Foot Conditions A-Z
Foot Pain and Soreness
Painful, sore feet are very common. According to the 2012 National Foot Health Assessment conducted by the NPD Group for the Institute for Preventive Foot Health, 61 percent of adults in the United States ages 21 and older (135 million people) have experienced foot pain, soreness or discomfort.
Soreness can affect any part of the foot, but often it can be traced to the weight-bearing areas--the forefoot (ball), and the rear foot (heel). These areas are protected on the plantar surface (bottom of the foot) by fat pads. Although these fat pads are thick and protective during infancy and childhood, by the time we reach our mid-thirties, they begin to deteriorate and lose their protective capability.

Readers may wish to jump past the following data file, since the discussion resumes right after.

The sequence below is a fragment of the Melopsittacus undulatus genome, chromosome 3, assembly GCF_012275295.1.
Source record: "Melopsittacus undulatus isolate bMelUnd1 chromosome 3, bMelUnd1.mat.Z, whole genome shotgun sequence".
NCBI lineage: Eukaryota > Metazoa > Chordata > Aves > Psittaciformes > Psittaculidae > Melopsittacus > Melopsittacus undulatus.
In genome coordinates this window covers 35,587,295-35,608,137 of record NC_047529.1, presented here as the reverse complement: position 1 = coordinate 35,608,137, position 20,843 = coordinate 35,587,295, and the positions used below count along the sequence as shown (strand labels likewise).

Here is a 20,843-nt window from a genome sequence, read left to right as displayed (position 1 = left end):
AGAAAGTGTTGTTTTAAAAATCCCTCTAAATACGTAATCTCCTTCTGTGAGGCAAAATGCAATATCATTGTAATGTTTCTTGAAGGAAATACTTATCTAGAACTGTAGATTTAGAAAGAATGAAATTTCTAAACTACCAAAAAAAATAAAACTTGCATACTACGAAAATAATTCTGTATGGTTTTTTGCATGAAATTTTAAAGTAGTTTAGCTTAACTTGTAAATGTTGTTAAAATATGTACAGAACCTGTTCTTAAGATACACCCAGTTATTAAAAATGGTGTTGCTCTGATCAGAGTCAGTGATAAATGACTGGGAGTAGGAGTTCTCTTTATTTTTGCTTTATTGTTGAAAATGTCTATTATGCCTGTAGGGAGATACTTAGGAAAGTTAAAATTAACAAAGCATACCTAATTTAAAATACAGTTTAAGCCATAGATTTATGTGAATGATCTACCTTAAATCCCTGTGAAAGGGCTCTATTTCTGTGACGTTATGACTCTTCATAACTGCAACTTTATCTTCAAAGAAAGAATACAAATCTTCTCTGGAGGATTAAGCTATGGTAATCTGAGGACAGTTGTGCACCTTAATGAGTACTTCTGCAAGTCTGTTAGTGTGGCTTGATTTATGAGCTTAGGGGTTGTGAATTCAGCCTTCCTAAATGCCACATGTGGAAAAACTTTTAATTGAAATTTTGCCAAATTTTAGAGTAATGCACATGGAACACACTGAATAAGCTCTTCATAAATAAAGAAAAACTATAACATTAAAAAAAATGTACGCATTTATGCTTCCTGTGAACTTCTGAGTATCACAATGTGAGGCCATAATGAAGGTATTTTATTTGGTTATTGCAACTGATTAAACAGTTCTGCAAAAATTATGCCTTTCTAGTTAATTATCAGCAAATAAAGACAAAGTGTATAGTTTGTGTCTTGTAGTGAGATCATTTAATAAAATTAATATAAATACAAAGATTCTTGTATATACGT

By age 50, people can lose as much as half of their fat padding in the ball and heel areas. Combined with fat pad loss, other physiological changes in the feet (weakening of muscles, loss of resiliency of tendons and ligaments, and spreading of the feet due to weight gain) make the feet more vulnerable to soreness and pain.
Soreness may also emanate from the arch area. Occasional soreness is harmless. But, if it worsens and becomes very painful, it can affect your ability to work, exercise or engage in recreational activities.